former afternoon jock "Big Jim" Murray, who's being
replaced in drivetime by Adam Chapman, aka "Adam 12,"
who'd left WFNX a few years back to go to the now-defunct WBCN
(104.1). Later in the evening, "Loveline" is gone,
and Paul Driscoll's night shift now runs from 6 PM until midnight.
Adam 12 isn't the only former New England radio personality
who came home last week: on the sports-talk front, Andy Gresh
departed Sirius/XM's Mad Dog Sports channel and the SNY cable
network in New York to take a new gig with CBS Radio's "Sports
Hub" (WBZ-FM 98.5) in Boston.
Gresh was already a familiar voice to Sports Hub listeners
as the host of the Patriots Radio Network pre- and post-game
shows, and he'll continue in that role, as well as hosting a
regular weekend shift and serving as the regular fill-in for
WBZ-FM's weekday talent.
Out on Martha's Vineyard, the FCC has granted a healthy power
increase to WCAI (90.1 Woods Hole), which takes advantage of
the demise of adjacent channel 6 in New Bedford/Providence to
jump from 1300 watts (vertical-only)/249' to 12.5 kW/241', significantly
boosting the coverage of WGBH's Cape and Islands service in the
Over at WGBH's main service on 89.7 in Boston, today's the
debut day for two new local talk shows: Emily Rooney of "Greater
Boston" will hold down the noon-1 PM hour, followed by Callie
Crossley from 1-2 PM. Not everyone's happy with the new 89.7
lineup, of course, and WGBH general manager John Voci got an
ear full last Tuesday as one of the panelists at a meeting organized
by the Boston Musical Intelligencer
editor, while invited to participate, was unable to do so because
of family commitments and winter-weather travel issues - but
several NERW readers were among the 400 or so in the crowd at
Old South Church, where the big issues were apparently the signal
deficiencies of WCRB (99.5 Lowell), now the only full-time source
of classical music with WGBH's move to fulltime news/talk, and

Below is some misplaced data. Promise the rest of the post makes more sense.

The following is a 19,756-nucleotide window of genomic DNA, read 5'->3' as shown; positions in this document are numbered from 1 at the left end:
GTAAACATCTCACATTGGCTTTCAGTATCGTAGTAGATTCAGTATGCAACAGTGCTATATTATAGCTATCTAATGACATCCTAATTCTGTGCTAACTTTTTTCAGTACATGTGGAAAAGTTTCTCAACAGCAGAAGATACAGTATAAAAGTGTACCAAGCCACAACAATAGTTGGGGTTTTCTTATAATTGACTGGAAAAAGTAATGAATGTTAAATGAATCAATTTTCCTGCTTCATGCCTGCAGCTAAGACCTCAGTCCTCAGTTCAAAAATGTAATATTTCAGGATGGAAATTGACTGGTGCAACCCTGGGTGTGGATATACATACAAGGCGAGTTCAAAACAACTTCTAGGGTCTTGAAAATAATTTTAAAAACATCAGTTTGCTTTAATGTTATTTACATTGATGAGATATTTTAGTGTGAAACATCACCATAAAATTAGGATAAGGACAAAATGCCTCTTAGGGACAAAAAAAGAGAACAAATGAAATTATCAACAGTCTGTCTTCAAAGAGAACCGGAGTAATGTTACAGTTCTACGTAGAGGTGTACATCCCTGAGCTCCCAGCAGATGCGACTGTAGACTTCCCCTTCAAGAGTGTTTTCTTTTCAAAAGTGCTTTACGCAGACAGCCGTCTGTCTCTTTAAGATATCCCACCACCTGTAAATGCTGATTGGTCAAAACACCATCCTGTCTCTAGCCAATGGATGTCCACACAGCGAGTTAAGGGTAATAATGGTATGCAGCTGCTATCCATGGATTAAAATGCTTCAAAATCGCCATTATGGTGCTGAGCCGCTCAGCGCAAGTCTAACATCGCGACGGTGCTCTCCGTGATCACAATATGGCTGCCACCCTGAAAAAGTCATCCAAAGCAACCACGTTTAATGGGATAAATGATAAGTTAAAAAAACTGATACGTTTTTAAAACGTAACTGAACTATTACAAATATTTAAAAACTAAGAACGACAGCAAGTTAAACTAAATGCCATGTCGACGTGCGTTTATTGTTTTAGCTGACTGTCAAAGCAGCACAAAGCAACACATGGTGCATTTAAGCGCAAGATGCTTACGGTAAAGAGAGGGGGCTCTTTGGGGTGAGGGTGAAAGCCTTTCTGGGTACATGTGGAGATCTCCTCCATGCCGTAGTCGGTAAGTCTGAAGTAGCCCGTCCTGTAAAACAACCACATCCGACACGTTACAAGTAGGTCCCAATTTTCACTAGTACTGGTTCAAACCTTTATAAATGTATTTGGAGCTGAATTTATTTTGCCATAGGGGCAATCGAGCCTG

the perceived lower quality of the WGBH-produced classical programming
now being heard on 99.5. A particular concern was the removal
of the Friday afternoon Boston Symphony Orchestra broadcasts,
which Voci says would cost an additional $20,000-$30,000 annually.
Those hoping for easy solutions to these problems aren't likely
to be satisfied: existing short-spacings and FCC allocation rules
mean the 99.5 signal will be staying put at its existing Andover
transmitter site for the foreseeable future (though the WCRB
simulcast at 89.7-HD2 offers the promise of a cleaner classical
signal for listeners south of Boston willing to invest in an
HD Radio receiver), and WGBH officials seem unlikely to make
significant changes in the programming now running on "All
Classical WGBH" at 99.5.
*There's a radio sale to report: Antonio Gois is converting
his LMA of WLLH (1400 Lowell and Lawrence) and WAMG (890 Dedham)
to a purchase, for a remarkably low price - he's paying just
$1.8 million for the stations that WallerSutton-backed J Sports
bought for $9 million five years ago.
*On the TV front, you could just about hear the "I-told-you-so"s
coming from Government Center in Boston as NBC backed away from
its interesting, but poorly-executed, move of Jay Leno to 10
PM weeknights. It was concern about lower ratings for the 11
PM newscast that led WHDH-TV (Channel 7) to threaten to preempt
the prime-time Leno show last fall, and NBC says it's bowing